Unique Ways Other Species Protect Themselves from Viruses and Illnesses

Updated: Jul 2

From washing hands and dousing surfaces with sanitizers to the creations of medicines and vaccines, we homosapiens are always searching for state of the art ways of protecting ourselves from germs and illnesses. But what about other animals? And even plants?! Different species have evolved incredible ways to keep themselves protected, not just from predators but also various bacterias, viruses, and illnesses in ways you may have never dreamed could be true!



MIND-BOGGLING BATS: It’s well known that bats can carry many viruses, including some that may be harmful to humans, yet bats themselves are many times not affected by these diseases. Bats are unique in that they are the only flying mammal, and during flight their body temperature can heat to above 100 degrees Fahrenheit while their heart rate may spike to above 1,000 beats per minute! Most mammals could not withstand these bodily conditions and high metabolic rates, so scientists believe that the bat has developed a special immune system which is not only incredibly efficient at repairing damaged cells, but also prevents the bats immune system from becoming overactive in response to maladies.

  • Don’t hate on bats! They control pest populations, are important pollinators, and spread the seeds of many different plant species. Scientists and engineers have also used the unique anatomy of bats to advance different technologies, and virologists can learn a lot about how to help humans through studying bats' resilience to different viruses. Learn more about the importance of bats here: https://www.nsf.gov/discoveries/disc_summ.jsp?cntn_id=125883



TRULY INSPIRATIONAL TREES: In the past few years, scientists have begun to discover direct evidence of communication within tree communities (that’s right--our wooden brothers and sisters can “talk” to each other, too!). Through a special symbiotic relationship known as mycorrhizae, tree root systems work together with a fungus (mycelium) to not only share water and nutrients amongst one another, but also send signals of danger due to drought, disease, and infestation when under threat to surrounding trees.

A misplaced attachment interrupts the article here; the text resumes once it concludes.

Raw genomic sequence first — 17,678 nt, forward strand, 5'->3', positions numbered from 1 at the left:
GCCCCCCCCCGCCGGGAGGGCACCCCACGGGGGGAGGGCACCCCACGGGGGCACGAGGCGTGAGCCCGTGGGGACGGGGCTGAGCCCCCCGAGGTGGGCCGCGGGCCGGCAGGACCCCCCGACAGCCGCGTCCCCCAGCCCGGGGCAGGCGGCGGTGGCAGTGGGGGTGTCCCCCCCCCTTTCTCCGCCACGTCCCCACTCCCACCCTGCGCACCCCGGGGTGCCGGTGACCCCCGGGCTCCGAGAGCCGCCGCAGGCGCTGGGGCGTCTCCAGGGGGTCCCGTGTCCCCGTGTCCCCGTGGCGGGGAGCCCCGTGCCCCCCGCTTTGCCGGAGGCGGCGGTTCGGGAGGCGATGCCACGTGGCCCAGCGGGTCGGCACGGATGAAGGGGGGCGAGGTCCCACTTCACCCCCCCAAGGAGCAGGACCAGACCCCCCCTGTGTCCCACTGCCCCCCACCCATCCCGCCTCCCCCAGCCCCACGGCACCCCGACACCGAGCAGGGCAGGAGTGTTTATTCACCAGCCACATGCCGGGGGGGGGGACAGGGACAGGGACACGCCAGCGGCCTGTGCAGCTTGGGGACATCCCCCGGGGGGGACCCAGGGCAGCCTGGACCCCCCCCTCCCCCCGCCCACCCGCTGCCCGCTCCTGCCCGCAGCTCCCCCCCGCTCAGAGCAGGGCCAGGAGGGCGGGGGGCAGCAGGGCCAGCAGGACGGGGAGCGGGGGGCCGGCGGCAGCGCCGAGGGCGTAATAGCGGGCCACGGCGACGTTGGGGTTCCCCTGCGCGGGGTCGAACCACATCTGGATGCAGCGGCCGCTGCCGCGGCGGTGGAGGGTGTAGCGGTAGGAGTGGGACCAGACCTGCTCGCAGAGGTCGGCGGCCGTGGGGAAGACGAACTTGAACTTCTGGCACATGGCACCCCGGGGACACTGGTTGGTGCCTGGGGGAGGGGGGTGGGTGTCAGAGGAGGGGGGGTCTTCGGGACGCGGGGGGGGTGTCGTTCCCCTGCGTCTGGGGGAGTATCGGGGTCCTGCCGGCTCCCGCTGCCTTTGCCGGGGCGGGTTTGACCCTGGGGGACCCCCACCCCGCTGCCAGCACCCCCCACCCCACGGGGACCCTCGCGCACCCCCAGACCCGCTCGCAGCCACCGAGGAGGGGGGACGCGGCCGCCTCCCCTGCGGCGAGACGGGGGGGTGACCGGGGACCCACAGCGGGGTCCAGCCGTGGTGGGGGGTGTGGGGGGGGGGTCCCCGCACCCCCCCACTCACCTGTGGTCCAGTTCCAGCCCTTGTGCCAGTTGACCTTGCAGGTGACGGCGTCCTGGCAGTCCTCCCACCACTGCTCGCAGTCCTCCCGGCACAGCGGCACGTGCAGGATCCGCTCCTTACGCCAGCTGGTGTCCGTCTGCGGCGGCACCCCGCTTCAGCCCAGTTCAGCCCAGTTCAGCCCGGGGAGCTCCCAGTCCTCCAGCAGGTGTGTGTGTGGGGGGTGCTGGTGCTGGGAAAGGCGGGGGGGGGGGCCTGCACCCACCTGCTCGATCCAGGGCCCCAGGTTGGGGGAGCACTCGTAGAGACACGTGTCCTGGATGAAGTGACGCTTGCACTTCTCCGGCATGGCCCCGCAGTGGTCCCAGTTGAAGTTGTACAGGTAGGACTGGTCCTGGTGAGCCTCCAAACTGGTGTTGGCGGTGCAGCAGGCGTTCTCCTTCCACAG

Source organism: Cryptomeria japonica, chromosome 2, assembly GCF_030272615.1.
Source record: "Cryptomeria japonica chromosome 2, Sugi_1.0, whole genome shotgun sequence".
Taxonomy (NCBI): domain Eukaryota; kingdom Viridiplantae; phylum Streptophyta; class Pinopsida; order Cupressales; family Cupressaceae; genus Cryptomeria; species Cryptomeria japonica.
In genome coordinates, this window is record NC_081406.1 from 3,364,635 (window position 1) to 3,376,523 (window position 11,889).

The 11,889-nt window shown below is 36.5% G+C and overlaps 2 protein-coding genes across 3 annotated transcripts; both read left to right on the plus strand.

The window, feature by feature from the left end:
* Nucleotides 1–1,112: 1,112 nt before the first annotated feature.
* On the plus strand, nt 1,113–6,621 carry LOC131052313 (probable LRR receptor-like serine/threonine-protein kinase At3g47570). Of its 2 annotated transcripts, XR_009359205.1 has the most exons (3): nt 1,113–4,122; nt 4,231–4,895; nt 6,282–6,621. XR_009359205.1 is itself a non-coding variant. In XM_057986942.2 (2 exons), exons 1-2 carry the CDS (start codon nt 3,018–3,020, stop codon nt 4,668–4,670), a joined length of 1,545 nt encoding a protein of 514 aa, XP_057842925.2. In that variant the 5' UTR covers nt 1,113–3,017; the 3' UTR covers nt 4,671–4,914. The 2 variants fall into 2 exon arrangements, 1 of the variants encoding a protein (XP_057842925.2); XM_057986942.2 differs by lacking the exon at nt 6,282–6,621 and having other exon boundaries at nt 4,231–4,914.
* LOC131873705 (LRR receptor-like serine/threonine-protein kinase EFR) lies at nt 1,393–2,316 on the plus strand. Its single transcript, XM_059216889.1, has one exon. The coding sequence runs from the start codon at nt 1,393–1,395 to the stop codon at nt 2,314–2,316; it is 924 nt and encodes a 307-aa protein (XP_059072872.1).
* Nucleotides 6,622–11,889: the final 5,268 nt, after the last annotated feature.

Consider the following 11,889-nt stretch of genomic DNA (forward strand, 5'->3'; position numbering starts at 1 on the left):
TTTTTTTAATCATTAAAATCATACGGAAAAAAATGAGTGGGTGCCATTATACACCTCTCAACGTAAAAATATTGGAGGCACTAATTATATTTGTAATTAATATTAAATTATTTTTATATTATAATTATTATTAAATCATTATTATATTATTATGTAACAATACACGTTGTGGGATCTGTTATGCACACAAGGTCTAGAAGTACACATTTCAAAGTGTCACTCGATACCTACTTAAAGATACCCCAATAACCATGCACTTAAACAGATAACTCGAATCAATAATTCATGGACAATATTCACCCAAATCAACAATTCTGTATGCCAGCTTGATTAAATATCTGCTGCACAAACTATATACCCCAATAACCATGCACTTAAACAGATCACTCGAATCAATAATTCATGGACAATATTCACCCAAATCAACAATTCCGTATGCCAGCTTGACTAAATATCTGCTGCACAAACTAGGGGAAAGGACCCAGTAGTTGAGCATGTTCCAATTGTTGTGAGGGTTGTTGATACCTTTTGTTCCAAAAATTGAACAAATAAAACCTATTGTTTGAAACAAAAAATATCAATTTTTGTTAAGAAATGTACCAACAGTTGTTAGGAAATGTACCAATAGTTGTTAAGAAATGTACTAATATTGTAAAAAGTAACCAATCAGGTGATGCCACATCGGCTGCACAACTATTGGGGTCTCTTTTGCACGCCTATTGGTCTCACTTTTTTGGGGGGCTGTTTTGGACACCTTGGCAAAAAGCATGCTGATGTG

PROACTIVE ANTS: Ants take their dead away from the colony to ensure that if the deceased ant did have something contagious, the rest of the colony would be less likely to contract the illness. A study found that in a contained environment, in which ants were blocked off from carrying the dead away from the colony, they did other things to separate themselves from the corpse including moving the body to the least active part of the colony and even burying the dead ant with different substances.



VILE-BELLIED VULTURES: Vultures have some of the lowest levels of gastric pH in the animal kingdom. The high acidity in their stomachs allows them to safely eat carrion (rotting flesh) packed with bacterias while also breaking down bones. Imagine the bad breath on those birds!



Suggested Activity:

Use your imagination! Draw a picture or write a description of a totally new living thing and its unique defense mechanism that it uses to protect itself from viruses, bacteria, or other illnesses.


List of Sources

Bats: https://www.ncbi.nlm.nih.gov/pmc/articles/PMC6410205/#B1-viruses-11-00192 https://www.npr.org/sections/goatsandsoda/2020/02/09/803543244/bats-carry-many-viruses-so-why-dont-they-get-sick https://www.nps.gov/subjects/bats/benefits-of-bats.htm

Trees: GREAT (and short) video: https://www.youtube.com/watch?v=7kHZ0a_6TxY

Ants: https://www.bbc.com/future/article/20140807-how-animals-deal-with-infection

Vultures: https://insider.si.edu/2014/11/vultures-remarkably-tolerant-to-deadly-bacteria-study-reveals/DRAFTJS_BLOCK_KEY:dtqsg

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